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As the newbie here, I'd like to chip in a little.
On 08/25/2011 08:52 AM, Aleksej Saushev wrote:
As it stands today it feels like NetBSD is geared more toward the
experienced Unix user. Installing NetBSD for the first time can be kind
of daunting and documentation can be hard to get at. The amount of
advocacy doesn't matter if a possible user decides to try NetBSD and
then gives up because he can't install it.
I don't remember such having impression. The ability to read documentation
is essential in IT, you can't work around it. The reason you don't hear
of installation problems with MS Windows or MacOS is not because they
are trivial to install, it is because they come pre-installed.
I did not think NetBSD was harder to install than FreeBSD or OpenBSD.
It's nice that FreeBSD and OpenBSD setup networking during the install,
but all in all I still found NetBSD a bit easier than the others.
I didn't have any trouble finding or reading the NetBSD manual. The
manual was easy to find, and it was written in a nice "tutorial" style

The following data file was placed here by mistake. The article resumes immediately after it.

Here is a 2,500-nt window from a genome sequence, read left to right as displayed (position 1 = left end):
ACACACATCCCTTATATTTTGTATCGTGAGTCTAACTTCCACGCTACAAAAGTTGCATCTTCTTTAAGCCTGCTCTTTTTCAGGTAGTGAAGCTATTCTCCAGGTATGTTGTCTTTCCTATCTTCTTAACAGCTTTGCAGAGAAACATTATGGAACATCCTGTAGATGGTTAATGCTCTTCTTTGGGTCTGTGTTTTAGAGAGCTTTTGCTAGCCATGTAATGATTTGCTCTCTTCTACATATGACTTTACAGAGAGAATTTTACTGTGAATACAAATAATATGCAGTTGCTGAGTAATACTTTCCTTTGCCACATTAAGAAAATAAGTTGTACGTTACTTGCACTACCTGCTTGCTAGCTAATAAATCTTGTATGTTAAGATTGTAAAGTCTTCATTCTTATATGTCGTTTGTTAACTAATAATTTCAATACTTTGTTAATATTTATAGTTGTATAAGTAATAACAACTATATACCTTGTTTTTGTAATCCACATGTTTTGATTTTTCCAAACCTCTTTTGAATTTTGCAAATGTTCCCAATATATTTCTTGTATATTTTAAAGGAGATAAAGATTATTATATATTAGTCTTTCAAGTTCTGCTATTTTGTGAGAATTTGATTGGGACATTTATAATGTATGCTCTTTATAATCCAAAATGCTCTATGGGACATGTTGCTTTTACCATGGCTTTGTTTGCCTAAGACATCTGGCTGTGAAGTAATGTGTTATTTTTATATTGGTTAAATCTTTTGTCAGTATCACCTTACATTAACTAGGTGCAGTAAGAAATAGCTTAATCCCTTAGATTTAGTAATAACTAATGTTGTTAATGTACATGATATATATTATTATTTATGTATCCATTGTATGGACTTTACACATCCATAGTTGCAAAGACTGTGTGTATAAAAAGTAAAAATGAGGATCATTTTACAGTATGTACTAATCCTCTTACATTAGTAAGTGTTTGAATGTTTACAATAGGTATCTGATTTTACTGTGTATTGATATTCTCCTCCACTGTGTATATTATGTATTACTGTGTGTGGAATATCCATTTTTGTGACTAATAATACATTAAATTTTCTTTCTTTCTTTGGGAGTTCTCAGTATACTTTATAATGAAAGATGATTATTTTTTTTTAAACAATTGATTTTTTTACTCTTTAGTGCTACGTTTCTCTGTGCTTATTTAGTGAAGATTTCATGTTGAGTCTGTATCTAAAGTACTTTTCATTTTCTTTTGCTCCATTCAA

that I found very accessible (much more than, say, OpenBSD). I think
very highly of NetBSD's documentation.
That said, I would welcome a desktop-oriented installer for NetBSD that
also gave you X11, pkgin, a choice GUI (e.g. Gnome, Xfce, twm, etc) and
a selection of desktop applications (Gimp, LibreOffice, etc). I don't
mean that you have to clone Ubuntu; just just use pkgsrc to install the
software you already have.
In other words, I am not talking about a desktop for grandma, I am
talking about a desktop for an intelligent Unix user who is not
primarily a sysadmin. A scientist for example, like me.
I think that what I'm trying to say is that if the project wants to get
a bit more main stream to "compete", then I think you have to both work
at advocacy and on delivering what the potential user wants. You also
have to define a direction, a goal. For me, as an outsider, I see NetBSD
as a solid server OS, an OS for embedded systems and also an OS for
enthusiasts and programmers who want to work on something in their free
time with mostly clean design and a good code base. As far as I know it
has never been geared towards the casual user.
Rule no. 1: there's no "casual user." It is use case what matters.
Those whom you thought of as "casual users" suggest such a diversity of
use cases, that sometimes you can rule out all operating systems but one.
Sometimes it can be NetBSD.
Indeed. I think it is right for NetBSD to not try to be Ubuntu (though I
like Ubuntu). NetBSD is NetBSD, but it can still be a desktop BSD.
I'm not overweight, I'm undertall.
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